Knowing nothing

I used to think when someone dies a light like a star went out, leaving a void, an indent made by its former weight, but now I think thirty or three hundred or three thousand new lights take its place, swarming over its previous existence until the sky is filled to bursting with beggars (as Rumi says) and everything starts to topple. I think the Republican party means to kill all the poor people, the refugees, animals, plants and everything living on those low lying islands threatened by the rising sea. And I think they might be accelerating, out of fear and hysteria that their mission won’t be accomplished before “us” rises out of the marshes and cut off their heads. So what I think  I’m saying is that I used to think that good and evil could be contained in an ideology. That I could be a progressive democrat pro-choice female who admitted to her own racism, who could question if feeding the birds was good for the birds or if she did it only for her own pleasure, meaning that she could admit that the birds would get along without her interference. But I question this ideology.

Up until this last election, I believed that humanity was progressing in a benevolent direction, meaning that the culture would want to feed the poor,nourish the babies, find a universal vaccine for pandemics, find a difference use for recycled refrigerator boxes than the current one of very very tiny recycled houses. This was the meaning of progressive. Going forward. Instead my people have elected a kleptocracy determined to stomp out those footprints with their big clumsy boots one by one until everyone who is not “them” is rounded up far away from the houses I see advertised in the Times real estate section, the strangest home-with-seven-swimming pools going for $700 million, unfinished. This is a vision of castles, churches and serfdom as witness Game of Thrones.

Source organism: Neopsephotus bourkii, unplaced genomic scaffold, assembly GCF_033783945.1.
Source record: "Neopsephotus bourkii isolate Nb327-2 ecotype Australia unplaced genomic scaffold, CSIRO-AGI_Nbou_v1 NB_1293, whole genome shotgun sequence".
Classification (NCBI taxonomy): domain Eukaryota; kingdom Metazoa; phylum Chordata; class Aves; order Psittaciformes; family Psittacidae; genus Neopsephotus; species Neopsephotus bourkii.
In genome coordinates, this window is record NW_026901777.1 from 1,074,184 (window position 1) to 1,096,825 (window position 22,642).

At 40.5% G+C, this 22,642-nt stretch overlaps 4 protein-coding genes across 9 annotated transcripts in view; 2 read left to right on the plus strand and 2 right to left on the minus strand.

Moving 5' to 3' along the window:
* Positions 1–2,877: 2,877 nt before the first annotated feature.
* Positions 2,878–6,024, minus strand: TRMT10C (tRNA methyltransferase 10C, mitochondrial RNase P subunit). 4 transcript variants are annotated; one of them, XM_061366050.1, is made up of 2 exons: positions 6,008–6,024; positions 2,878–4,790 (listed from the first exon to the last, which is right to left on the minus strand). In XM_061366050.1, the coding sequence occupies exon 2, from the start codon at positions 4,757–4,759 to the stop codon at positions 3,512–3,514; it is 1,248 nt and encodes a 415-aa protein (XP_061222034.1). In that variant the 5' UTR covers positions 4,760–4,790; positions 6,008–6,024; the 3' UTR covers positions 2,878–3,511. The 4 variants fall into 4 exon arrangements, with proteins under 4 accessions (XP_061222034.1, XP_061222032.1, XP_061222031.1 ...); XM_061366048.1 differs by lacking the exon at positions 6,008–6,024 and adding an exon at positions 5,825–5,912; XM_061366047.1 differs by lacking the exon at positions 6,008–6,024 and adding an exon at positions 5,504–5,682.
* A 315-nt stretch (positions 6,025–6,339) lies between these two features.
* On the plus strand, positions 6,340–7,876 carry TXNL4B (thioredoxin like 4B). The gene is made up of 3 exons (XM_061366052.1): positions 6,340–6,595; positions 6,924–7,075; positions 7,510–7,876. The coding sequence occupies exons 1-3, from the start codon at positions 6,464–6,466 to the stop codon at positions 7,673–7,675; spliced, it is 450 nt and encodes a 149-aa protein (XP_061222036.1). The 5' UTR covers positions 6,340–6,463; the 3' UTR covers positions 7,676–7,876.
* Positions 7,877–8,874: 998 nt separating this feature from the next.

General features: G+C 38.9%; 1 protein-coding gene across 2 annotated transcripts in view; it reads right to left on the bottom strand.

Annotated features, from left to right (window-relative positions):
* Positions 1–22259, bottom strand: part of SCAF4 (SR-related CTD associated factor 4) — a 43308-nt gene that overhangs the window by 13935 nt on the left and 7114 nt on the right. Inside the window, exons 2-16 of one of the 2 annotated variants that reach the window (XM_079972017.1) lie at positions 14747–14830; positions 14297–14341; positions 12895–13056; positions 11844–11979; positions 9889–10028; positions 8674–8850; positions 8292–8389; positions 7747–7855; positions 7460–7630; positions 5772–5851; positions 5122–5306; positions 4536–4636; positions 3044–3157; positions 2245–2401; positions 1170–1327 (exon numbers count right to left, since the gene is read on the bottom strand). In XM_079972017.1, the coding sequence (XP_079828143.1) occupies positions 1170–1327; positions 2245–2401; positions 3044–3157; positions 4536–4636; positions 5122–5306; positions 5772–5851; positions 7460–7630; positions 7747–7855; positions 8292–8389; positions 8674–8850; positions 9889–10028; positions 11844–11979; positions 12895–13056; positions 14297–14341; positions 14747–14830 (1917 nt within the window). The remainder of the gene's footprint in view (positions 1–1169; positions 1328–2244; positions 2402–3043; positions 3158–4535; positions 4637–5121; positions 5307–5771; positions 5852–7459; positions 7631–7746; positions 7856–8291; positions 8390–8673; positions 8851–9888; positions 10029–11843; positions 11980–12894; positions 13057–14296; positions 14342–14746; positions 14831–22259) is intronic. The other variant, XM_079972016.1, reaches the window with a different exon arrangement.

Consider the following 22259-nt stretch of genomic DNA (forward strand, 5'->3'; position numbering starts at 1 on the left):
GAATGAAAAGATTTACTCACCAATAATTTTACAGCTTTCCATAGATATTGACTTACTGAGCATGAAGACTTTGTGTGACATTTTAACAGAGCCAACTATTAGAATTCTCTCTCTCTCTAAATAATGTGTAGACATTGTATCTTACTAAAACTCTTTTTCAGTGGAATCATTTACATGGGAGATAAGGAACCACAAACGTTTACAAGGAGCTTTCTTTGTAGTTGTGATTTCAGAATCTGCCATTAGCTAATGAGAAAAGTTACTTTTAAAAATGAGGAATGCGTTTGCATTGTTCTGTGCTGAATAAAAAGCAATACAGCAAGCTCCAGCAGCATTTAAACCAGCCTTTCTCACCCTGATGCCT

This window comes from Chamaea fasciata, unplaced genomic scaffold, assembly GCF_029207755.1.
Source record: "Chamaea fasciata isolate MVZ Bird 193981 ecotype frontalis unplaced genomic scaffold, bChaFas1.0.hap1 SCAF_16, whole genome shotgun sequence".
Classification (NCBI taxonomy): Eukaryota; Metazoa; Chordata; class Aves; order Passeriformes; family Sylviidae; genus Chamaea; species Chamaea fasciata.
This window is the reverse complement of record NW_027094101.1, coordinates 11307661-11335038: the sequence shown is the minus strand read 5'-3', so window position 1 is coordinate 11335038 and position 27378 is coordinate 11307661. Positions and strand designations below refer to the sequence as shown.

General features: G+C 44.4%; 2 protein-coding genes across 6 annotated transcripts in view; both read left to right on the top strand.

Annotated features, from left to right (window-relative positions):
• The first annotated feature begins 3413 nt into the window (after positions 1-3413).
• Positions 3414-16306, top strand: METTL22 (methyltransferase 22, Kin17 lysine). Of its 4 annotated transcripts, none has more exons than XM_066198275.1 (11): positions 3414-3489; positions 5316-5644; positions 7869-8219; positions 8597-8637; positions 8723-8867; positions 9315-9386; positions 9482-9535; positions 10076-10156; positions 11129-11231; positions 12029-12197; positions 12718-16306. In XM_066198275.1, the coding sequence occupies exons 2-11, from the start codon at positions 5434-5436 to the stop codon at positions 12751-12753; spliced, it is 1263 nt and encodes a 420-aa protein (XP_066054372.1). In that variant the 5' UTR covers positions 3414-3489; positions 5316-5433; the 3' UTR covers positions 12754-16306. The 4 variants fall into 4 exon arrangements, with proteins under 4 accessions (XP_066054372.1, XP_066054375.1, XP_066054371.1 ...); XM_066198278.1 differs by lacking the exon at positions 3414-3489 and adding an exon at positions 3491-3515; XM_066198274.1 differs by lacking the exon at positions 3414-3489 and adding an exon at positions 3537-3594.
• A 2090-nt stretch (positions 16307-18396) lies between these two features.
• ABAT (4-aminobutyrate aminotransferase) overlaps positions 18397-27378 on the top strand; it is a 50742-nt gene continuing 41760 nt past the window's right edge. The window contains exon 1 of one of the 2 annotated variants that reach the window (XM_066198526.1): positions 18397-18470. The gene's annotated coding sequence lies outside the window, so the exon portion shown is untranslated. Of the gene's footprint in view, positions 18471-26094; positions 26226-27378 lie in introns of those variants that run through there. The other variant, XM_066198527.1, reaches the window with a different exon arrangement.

Up until now, I unthinkingly believed in democracy, It never occurred to me that Ubu Roi could be elected, but there he is, furiously pacing his opulent tower stuffing his face. I think it was Andrew Sullivan who first clued me in to the fact – and this may be one thing we do know – that  democracy can end badly when the people elect evil, and then get what they have albeit unwittingly asked for. I also believed that capitalism was better than the alternatives, but rampant capitalism, without regulation or restraint or consciousness of beings outside the circles of one’s own greed is a raging fire through which no horse can gallop without self-incineration. Capitalism is possibly the best ideology we humans have invented for ourselves, but it is terrible.

As long we hold on to these ideologies, we’re stuck in our lack of imagination. The future can not evolve. I used to believe that we, our species, could evolve through technology, neuroscience, genetics, guardianship of the planet, population control, distribution of wealth and resources, even compassion, diversity, intermarriage, exchange of ideas,  but no longer. The evil we have elected is evolving faster, and whatever it is the planet is up to cannot be stopped because the planet does not care about us. I used to think that great art – the visions people explore with their hands, voices, eyes would be of some inspiration, but even that point is cloudy as it is the wealthy establishment that defines what is great art by embedding in it a price tag. Nor is hope the point, because – hope for what? If we could imagine what we hoped for, there would be no need for hoping because it already be in process. We cannot hope for what we cannot imagine.

Quinn, a character in my book, a former addict and now a Buddhist, at one point sits by a bend in a river with his Ipad writing an essay about how if this is the end of the world as we know it, there is no reason for despair.Since this is Montana and the mountains are ringed with fire – is he nuts?